Big Stamp to "Downstream to Kinshasa" and "My Uncle Tudor"


The main festival award went to Dieudo Hamadi in international competition and Olga Lucovnicova in regional competition. Roman Hodel won the Small Stamp. Tiha Gudac’s "The Wire" won the FIPRESCI Award.

The winning film titles were announced on Saturday, June 19, starting at 7.30 pm at the awards ceremony of this year’s edition of the ZagrebDox International Documentary Film Festival. From June 13, the audience had the opportunity to watch around eigthy documentaries at the Zagreb Student Centre and at the Tuškanac Open Air Cinema, and numerous filmmakers visited the festival and presented their achievements live to the audience.

The international competition section was judged by a jury consisting of director Rajko Grlić, chair of this year’s jury, editor Vesna Biljan Pušić and Russian director Ilya Povolotsky, last year’s ZagrebDox winner. The official festival award, the Big Stamp, went to the film Downstream to Kinshasa by Dieudo Hamadi for, in the jury’s words, “a strongly told and emotionally charged story about innocent victims of war on a futile search for a piece of justice.” Special mentions in this category went to Alejandro Telémaco Tarraf’s Piedra Sola and Mikhail Gorobchuk’s Shadows of Your Childhood.

In regional competition, the Big Stamp went to the short film My Uncle Tudor by Olga Lucovnicova, and the decision was made by a regional jury consisting of: Croatian director Đuro Gavran, Romanian director and investigative journalist Radu Ciorniciuc and film historian and curator Jasmin Basic. “Demonstrating how a short form with the help of strong film elements can talk about some of the biggest problems of our time, the talented and brave young filmmaker from Moldova sent a strong message to the world: sexual abuse of children is one of the biggest social problems of our time we have to face and which we have to solve,” reads the jury’s explanation. The same jury also awarded a special mention to Punta Sacra by Francesca Mazzoleni.

The young jury, consisting of film producer and curator Lejla Dedić, film industry promoter Mirjam Wiekenkamp and psychologist and scholar Boris Jokić, decided on the Small Stamp award, which is given to the best film by a young author. This year’s Small Stamp went to Roman Hodel’s The Game, “for its high cinematic and artistic value, for its approach to a popular topic and its deep immersion in an occupation that is often overlooked. This film took only 17 minutes to score. This dynamic presentation combines humour and subtle social commentary on the aspect of society that many consider the most important,” according to the jury. Francesca Mazzoleni’s film Punta Sacra received a special mention in this category as well, and the second special mention was given by the young jury to the film Wake up on Mars by Dea Gjinovci.

The International Federation of Film Critics Award – FIPRESCI, which was decided by a jury consisting of film critic Ruggero Calich, critic and associate professor at the Danish School of Media and Journalism in Aarhus, Steffen Moestrup and Canadian film critic and writer Justine Smith, went to the film The Wire by Tiha Gudac. The jury’s explanation reads: “With an intimate view of human lives along a beautiful but controversial border, this film deals with complex and challenging issues of the global refugee crisis through a local perspective.”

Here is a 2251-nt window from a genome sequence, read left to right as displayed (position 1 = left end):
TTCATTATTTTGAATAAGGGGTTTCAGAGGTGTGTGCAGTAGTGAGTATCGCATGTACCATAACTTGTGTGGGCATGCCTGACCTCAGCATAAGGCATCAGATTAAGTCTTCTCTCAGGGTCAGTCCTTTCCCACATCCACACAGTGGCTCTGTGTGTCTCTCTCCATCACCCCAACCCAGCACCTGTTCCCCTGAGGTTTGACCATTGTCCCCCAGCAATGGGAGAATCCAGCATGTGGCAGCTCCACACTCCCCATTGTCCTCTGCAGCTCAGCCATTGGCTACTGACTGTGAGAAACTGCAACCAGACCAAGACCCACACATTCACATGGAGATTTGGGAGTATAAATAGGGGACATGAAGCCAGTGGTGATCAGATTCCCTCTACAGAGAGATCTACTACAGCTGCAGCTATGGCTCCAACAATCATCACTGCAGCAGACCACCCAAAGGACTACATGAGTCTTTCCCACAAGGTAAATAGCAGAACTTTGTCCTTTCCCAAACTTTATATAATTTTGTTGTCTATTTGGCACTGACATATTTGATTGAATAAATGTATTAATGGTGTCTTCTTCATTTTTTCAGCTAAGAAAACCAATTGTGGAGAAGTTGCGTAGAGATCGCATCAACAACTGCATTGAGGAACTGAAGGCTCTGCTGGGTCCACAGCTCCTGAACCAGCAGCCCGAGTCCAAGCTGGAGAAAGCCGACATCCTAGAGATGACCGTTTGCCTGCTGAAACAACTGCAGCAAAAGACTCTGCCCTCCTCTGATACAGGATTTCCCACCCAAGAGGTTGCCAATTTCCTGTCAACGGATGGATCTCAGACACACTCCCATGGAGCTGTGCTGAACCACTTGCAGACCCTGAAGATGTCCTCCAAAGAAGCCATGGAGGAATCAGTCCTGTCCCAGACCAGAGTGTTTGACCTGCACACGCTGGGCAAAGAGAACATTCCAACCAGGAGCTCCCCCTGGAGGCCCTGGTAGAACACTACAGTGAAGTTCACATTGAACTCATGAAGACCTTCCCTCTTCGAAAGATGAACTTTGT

The Movies That Matter Award went to a film that best promotes human rights, and this year the decision was made by a jury consisting of producer and festival programmer Oliver Sertić, Iranian filmmaker Mehrdad Oskouei and Zagreb Academy of Dramatic Arts dean Franka Perković Gamulin. This award was given to Iryna Tsilik’s film The Earth is Blue as an Orange, a poetic and at the same time multi-layered, impressive documentary, according to the jury. “From a simple everyday life in the heart of a devastating war, the filmmaker and her family bring light and hope with the help of the magical power of cinema,” says the jury. Special mentions in this category went to the films Radiograph of a Family by Firouzeh Khosrovani and Holy Bread by Rahim Zabihi.

The Teen Dox Award for the best achievement from the category of the same name, which best speaks about the problems of young people, was judged by the students of the American International School in Zagreb. The award went to the film Desert Dogs directed by Samuel Morris. “We chose this film because it shows the flow of the connection between photography and the message. A beautiful cinematography of the Moroccan landscape allows the protagonists to inspire us with their stories of passions despite the societal expectations,” concludes the jury.

Finally, the Israeli filmmaker Avi Mograbi is this year’s winner of the My Generation Award, which is awarded by the director of ZagrebDox, Nenad Puhovski, for the exceptional contribution to documentary filmmaking to the author of his generation. “Although the history of documentary film is full of author-activists, few have been able to combine activism with significant artistic achievements and, more importantly, aesthetic research. Avi Mograbi is one of those, rare authors”, reads Nenad Puhovski’s explanation.

Which film will win the audience award will be known on Sunday morning, and throughout Sunday the winning film titles of this year’s ZagrebDox will be screened as part of The Best of Fest event at a series of screenings at the SC Cinema from noon until 10 pm. Individual tickets at the price of 20 kuna and a package of tickets for The Best of Fest at the price of 70 kuna can be purchased at or at the box office in the lobby of the SC cinema of the Student Centre in Zagreb.